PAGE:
The Star, Harome – Restaurant Review
The Star, Harome
by Matt Callard
Generally, of course, there shouldn’t ever be a bad time to visit a Michelin-starred restaurant but, in attending The Star Inn in Harome, North Yorkshire, one week after it was awarded the famous accolade for an eighth consecutive year, there was the bonus of an accompanying celebratory air to go with the expected good hospitality. Michelin Stars, despite their deserved integrity, primarily provide restaurants with a worldwide marketing tool, guaranteeing foodie interest and, just as importantly, press coverage where, otherwise, they’d be dipping into the coffers for necessary but profit-sapping things like advertising.
Most Michelin Star-holding restaurants I’ve come across hardly spare a thought for the troublesome world of marketing – such is the Big Star’s power they simply don’t really need to. Which means that retaining said Star is a prime objective – and that’s good news for us average punters – because if there’s one thing the Michelin inspectors are, it’s secretive. There are no forward calls to the proprietors, no advance warnings of their presence – they can turn up at any time on any day – so the restaurants must serve Michelin-quality food at each and every serving.
“Lining up to be admired”
So expectations were sky high at the snug Star Inn – and everything really is snug – from the thatched cottage look, to the cosy pub area, to the small nine-table dining room and, because of such high expectations, it‘s natural to pick at the smaller details more than you would usually. My otherwise terrific Game Terrine starter came with a curious sweet rhubarb side which needed to be much sharper and the four slivers of French toast were teeth-shatteringly crunchy – almost to the point of inedibility.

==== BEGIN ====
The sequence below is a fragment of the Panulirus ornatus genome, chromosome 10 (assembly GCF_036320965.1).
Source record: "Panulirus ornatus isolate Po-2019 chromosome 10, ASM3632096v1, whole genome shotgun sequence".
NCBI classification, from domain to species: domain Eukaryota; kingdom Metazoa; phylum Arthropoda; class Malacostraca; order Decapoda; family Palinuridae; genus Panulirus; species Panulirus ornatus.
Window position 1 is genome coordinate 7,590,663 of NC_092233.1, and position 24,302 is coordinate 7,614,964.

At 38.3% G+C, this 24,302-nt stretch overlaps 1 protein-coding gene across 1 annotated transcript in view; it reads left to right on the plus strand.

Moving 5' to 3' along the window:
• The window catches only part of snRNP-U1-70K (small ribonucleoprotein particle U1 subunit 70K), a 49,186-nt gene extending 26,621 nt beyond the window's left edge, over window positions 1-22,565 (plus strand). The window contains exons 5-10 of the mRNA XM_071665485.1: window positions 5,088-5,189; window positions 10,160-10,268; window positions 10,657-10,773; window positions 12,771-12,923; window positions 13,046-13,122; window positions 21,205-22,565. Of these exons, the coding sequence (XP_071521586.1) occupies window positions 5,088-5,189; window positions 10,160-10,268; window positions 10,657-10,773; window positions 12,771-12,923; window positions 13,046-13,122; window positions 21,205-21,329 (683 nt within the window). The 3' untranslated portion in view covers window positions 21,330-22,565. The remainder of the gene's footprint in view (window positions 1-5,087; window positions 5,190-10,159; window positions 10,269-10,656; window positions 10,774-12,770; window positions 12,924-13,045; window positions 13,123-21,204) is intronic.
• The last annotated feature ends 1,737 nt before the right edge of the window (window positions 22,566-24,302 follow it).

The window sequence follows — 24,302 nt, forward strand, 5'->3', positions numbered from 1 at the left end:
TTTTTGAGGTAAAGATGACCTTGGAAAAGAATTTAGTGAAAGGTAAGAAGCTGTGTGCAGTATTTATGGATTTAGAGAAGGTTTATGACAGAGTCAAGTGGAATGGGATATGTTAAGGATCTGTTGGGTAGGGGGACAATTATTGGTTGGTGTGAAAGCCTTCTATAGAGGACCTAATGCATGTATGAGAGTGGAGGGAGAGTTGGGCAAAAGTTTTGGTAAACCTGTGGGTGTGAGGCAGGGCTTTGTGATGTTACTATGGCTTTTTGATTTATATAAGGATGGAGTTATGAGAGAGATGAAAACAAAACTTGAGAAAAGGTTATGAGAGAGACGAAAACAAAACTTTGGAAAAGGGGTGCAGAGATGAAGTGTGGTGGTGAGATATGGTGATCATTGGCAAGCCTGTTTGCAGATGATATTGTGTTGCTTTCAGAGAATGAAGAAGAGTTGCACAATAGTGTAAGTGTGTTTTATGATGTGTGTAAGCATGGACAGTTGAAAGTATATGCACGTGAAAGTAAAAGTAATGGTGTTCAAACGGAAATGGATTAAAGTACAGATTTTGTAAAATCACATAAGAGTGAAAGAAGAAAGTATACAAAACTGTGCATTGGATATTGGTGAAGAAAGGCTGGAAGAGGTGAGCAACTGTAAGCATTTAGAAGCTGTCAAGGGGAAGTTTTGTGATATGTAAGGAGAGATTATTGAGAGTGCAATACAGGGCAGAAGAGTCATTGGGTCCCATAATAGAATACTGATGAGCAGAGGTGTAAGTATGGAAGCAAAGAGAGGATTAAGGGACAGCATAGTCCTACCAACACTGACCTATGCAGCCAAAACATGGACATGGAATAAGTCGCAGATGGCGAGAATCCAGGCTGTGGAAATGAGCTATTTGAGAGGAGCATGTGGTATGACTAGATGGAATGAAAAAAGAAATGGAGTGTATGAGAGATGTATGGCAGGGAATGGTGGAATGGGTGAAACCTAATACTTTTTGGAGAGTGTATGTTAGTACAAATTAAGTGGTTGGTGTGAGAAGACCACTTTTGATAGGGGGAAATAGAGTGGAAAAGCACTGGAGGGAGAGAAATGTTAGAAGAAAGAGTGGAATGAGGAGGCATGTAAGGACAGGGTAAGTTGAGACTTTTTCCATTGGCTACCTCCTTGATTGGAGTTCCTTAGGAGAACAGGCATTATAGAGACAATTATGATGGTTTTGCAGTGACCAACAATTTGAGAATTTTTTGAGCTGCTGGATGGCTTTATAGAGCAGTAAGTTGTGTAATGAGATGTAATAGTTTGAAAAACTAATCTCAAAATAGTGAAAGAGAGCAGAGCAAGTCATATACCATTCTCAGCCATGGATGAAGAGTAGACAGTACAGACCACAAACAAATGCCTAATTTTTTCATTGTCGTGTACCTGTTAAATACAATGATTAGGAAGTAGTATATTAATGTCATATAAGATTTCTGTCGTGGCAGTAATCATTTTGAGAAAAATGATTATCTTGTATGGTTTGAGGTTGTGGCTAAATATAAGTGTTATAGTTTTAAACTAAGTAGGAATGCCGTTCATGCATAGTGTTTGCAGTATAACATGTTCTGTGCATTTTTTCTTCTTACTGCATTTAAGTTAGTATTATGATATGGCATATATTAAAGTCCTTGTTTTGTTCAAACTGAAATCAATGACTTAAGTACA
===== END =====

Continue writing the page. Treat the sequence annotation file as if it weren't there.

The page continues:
My partner’s Faggot of Pheasant with Celeriac and Apple Rosti was deep and rich but also inexplicably huge. Leaving half of it on her plate was an insult to the produce and the quality of cooking but nevertheless a necessity if she was intending to enjoy her mains.
But oh, what mains. My perfectly pink lamb cutlets came with a steaming, succulent dark lamb hotpot. Moist lamb sausagemeat wrapped in a Savoy cabbage leaf and a tangy but sweet pickled red cabbage. A harmony of familiar flavours each filled out with real Star quality. Immaculately presented too, on a thin rectangular plate. As if the four separate constituents of the dish were lining up to be admired – and why shouldn’t they!
“A gleaming jewel”
Equally good was my partner’s skate. Expertly prepared, with a wonderful slab of belly pork and a final salvo of seared scallops. Simple, skilled masterpieces both. Add perfect veg and potato sides. At last it was easy to see what all the fuss was about. And to finish, a gentle almond and mandarin cake so light it almost floated. Plus, a quite extraordinary and unusual Pontefract cake ice cream.
The Star deserves its many accolades – it’s a gleaming jewel in Yorkshire’s dining crown. We’ll forgive the mis-steps of the starters for the joys of the mains. But it’s debatable whether those Michelin inspectors will be quite so forgiving if, next time, only two out of three courses are close to perfection.
Three course dinner for two cost £80.
The Star Inn, Harome, Near Helmsley, North Yorkshire, YO62 5JE